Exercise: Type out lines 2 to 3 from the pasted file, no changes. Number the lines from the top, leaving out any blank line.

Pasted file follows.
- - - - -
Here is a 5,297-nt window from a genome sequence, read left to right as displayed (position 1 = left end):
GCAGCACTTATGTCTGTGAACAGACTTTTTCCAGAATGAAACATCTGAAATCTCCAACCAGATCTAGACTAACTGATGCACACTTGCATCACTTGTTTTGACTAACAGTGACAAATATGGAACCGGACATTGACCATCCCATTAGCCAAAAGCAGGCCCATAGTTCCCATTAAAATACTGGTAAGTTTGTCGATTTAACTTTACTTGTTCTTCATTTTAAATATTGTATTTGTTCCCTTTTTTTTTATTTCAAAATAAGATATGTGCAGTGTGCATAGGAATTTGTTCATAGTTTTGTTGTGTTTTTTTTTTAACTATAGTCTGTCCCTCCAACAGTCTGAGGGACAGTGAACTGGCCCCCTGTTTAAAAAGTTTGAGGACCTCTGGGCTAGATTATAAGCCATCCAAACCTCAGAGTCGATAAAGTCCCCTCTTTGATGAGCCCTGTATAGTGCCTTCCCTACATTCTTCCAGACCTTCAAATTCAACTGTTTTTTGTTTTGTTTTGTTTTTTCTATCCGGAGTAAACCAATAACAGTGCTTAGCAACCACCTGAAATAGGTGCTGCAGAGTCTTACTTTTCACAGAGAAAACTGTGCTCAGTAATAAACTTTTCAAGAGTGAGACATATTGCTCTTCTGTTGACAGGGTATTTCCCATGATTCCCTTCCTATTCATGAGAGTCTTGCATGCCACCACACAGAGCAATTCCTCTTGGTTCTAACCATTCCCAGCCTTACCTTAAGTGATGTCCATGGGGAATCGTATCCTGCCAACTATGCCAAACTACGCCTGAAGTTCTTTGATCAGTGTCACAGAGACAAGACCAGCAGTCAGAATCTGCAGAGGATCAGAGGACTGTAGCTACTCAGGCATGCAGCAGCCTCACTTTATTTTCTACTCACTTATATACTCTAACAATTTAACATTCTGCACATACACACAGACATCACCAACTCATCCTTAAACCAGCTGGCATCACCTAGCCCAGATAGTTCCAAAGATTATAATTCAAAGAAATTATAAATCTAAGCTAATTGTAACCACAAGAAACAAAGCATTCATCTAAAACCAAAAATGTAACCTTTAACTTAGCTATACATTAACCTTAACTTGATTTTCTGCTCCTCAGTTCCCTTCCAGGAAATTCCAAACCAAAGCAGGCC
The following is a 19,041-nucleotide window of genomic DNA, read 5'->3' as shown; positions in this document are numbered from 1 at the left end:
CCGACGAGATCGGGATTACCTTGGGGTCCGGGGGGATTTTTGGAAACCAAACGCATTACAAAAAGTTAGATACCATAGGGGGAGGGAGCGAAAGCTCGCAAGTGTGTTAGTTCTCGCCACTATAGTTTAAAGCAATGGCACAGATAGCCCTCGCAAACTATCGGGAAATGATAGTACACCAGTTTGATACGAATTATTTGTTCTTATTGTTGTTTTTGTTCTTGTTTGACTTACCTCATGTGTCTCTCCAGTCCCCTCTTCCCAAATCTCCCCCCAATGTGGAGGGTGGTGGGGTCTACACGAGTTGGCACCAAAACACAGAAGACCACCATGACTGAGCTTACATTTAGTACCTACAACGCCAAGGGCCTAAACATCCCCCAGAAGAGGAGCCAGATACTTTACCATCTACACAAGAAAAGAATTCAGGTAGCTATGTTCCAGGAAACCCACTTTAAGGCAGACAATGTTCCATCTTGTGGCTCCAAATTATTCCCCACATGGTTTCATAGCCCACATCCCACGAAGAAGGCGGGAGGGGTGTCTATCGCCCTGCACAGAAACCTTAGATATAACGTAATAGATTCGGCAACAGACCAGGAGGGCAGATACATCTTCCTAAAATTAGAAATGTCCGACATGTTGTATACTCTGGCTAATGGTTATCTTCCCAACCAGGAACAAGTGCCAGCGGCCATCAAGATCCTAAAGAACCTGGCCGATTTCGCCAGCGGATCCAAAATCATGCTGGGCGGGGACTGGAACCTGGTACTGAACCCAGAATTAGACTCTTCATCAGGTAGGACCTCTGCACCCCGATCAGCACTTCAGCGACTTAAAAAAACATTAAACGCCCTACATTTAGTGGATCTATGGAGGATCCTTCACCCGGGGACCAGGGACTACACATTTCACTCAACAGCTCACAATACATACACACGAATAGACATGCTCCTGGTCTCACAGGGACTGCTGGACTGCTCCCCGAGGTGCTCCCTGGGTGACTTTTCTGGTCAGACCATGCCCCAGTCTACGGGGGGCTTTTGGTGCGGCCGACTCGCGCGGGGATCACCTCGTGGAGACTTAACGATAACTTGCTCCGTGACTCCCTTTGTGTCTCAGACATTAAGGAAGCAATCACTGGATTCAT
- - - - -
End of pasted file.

GCAGCACTTATGTCTGTGAACAGACTTTTTCCAGAATGAAACATCTGAAATCTCCAACCAGATCTAGACTAACTGATGCACACTTGCATCACTTGTTTTGACTAACAGTGACAAATATGGAACCGGACATTGACCATCCCATTAGCCAAAAGCAGGCCCATAGTTCCCATTAAAATACTGGTAAGTTTGTCGATTTAACTTTACTTGTTCTTCATTTTAAATATTGTATTTGTTCCCTTTTTTTTTATTTCAAAATAAGATATGTGCAGTGTGCATAGGAATTTGTTCATAGTTTTGTTGTGTTTTTTTTTTAACTATAGTCTGTCCCTCCAACAGTCTGAGGGACAGTGAACTGGCCCCCTGTTTAAAAAGTTTGAGGACCTCTGGGCTAGATTATAAGCCATCCAAACCTCAGAGTCGATAAAGTCCCCTCTTTGATGAGCCCTGTATAGTGCCTTCCCTACATTCTTCCAGACCTTCAAATTCAACTGTTTTTTGTTTTGTTTTGTTTTTTCTATCCGGAGTAAACCAATAACAGTGCTTAGCAACCACCTGAAATAGGTGCTGCAGAGTCTTACTTTTCACAGAGAAAACTGTGCTCAGTAATAAACTTTTCAAGAGTGAGACATATTGCTCTTCTGTTGACAGGGTATTTCCCATGATTCCCTTCCTATTCATGAGAGTCTTGCATGCCACCACACAGAGCAATTCCTCTTGGTTCTAACCATTCCCAGCCTTACCTTAAGTGATGTCCATGGGGAATCGTATCCTGCCAACTATGCCAAACTACGCCTGAAGTTCTTTGATCAGTGTCACAGAGACAAGACCAGCAGTCAGAATCTGCAGAGGATCAGAGGACTGTAGCTACTCAGGCATGCAGCAGCCTCACTTTATTTTCTACTCACTTATATACTCTAACAATTTAACATTCTGCACATACACACAGACATCACCAACTCATCCTTAAACCAGCTGGCATCACCTAGCCCAGATAGTTCCAAAGATTATAATTCAAAGAAATTATAAATCTAAGCTAATTGTAACCACAAGAAACAAAGCATTCATCTAAAACCAAAAATGTAACCTTTAACTTAGCTATACATTAACCTTAACTTGATTTTCTGCTCCTCAGTTCCCTTCCAGGAAATTCCAAACCAAAGCAGGCC
The following is a 19,041-nucleotide window of genomic DNA, read 5'->3' as shown; positions in this document are numbered from 1 at the left end: